Fair Skin Bias?
Hamza Iqbal Chughtai
“It starts when children are young: the moment a child is born, relatives start comparing siblings’ skin color. It starts in your own family, but people don’t want to talk about it openly.”
Our culture and society have a strange obsession with fair skin. How else would you explain not only girls, but even boys using fairness creams, whitening face wash, and night creams? Most of the women want to use whitening products as they are aspirational, just like losing weight. However, now men have also joined the bandwagon to become fair and handsome. We don’t even notice this issue of colorism because it is so deeply endorsed in our society. Around the world, people are saying that black lives matter, but at the same time, they are promoting whitening products so we don’t look black; hypocrisy at its best! You can’t deny the fact that fair-skinned people get special treatment wherever they go, whereas dark-skinned people always feel like they are not good enough, and they need their skin to become fair. This is called fair skin bias, and it does exist.
We have created such a hostile environment where people don’t feel safe in their natural skin. This bias can easily destroy someone’s self-esteem. There are tons of stories of young people, even children, saying how they are nicknamed and teased for their skin color, which results in creating an inferiority complex. Advertising fair-skin beauty products in, degrading dark-skinned people in movies, and portraying dark-skinned people as weak, poor, criminals, and low self-esteemed all promote colorism and fair skin bias. I would say that this is not bias; indeed, this is rather racism.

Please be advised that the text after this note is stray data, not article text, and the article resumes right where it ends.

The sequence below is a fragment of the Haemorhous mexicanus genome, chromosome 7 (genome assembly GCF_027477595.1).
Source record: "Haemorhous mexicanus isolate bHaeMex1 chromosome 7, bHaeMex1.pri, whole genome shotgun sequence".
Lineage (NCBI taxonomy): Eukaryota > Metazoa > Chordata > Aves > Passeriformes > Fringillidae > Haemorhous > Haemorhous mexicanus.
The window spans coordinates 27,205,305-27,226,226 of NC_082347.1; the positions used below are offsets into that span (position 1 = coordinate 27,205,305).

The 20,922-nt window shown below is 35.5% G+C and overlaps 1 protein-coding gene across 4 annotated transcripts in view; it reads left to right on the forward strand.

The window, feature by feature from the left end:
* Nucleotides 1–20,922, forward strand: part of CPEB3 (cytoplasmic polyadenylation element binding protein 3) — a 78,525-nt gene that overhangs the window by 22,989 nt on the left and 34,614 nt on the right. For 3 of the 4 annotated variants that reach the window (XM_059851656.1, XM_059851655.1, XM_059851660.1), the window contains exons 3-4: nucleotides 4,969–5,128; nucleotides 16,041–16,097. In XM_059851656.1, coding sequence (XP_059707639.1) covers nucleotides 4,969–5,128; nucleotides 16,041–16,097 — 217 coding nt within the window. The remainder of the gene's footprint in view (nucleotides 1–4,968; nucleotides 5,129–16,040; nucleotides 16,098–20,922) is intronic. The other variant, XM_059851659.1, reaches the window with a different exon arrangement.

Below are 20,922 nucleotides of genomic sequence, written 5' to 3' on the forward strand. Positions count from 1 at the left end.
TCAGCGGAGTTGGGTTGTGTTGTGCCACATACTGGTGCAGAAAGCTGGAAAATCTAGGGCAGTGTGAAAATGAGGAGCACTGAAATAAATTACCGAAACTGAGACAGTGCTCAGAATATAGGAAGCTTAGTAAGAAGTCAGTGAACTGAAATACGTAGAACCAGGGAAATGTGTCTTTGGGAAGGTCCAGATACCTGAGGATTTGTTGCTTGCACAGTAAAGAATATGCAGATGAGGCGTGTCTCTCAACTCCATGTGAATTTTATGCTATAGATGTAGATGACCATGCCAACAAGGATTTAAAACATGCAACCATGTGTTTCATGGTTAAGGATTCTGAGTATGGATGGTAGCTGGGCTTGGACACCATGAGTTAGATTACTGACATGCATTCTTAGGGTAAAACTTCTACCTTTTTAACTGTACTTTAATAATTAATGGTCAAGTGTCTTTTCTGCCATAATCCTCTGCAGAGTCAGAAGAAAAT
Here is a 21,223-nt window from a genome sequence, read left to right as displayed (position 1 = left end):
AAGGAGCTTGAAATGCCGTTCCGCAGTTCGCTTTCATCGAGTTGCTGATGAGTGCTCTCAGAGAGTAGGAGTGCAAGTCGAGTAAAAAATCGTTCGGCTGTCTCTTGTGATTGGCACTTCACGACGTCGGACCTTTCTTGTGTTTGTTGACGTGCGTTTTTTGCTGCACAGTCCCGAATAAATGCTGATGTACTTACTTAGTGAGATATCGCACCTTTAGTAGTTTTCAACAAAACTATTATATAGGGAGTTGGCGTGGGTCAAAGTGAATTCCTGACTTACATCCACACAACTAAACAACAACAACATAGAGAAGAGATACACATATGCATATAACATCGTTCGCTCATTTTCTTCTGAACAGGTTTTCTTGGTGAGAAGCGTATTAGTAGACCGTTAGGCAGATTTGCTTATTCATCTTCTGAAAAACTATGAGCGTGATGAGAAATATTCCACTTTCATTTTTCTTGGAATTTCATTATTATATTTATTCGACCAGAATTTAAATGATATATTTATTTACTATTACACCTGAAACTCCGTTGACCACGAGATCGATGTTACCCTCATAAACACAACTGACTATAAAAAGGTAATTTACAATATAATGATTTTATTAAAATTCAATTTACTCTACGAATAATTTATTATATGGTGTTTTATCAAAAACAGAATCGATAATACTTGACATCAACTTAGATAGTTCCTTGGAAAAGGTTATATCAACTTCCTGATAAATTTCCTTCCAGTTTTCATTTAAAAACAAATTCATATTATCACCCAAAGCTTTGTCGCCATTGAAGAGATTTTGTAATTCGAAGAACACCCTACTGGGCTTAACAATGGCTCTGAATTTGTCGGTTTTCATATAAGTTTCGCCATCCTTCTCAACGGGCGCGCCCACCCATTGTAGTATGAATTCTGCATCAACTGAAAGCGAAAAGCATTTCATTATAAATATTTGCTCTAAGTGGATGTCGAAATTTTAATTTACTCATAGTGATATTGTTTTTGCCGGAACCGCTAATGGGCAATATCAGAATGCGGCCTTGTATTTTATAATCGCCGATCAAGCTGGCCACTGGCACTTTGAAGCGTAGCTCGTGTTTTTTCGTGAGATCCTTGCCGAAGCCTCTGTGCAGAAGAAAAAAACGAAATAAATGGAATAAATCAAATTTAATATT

People say it is our colonial past in which white British rulers were seen as powerful, and people started to idealize them. They claim that this is where our obsession with fair skin started. However, no matter what the reason is, we can’t just blame our colonial past, our media, and industry for endorsing such bias because we all are promoting this bias in some form and shape.
Skin color, whether fair or dark, does not represent beauty. We need to let go of this toxic belief that our skin color matters. The way you naturally look is how you are supposed to look. Be proud and confident about yourself. You are beautiful no matter what the beauty standards dictate. Create your own standards.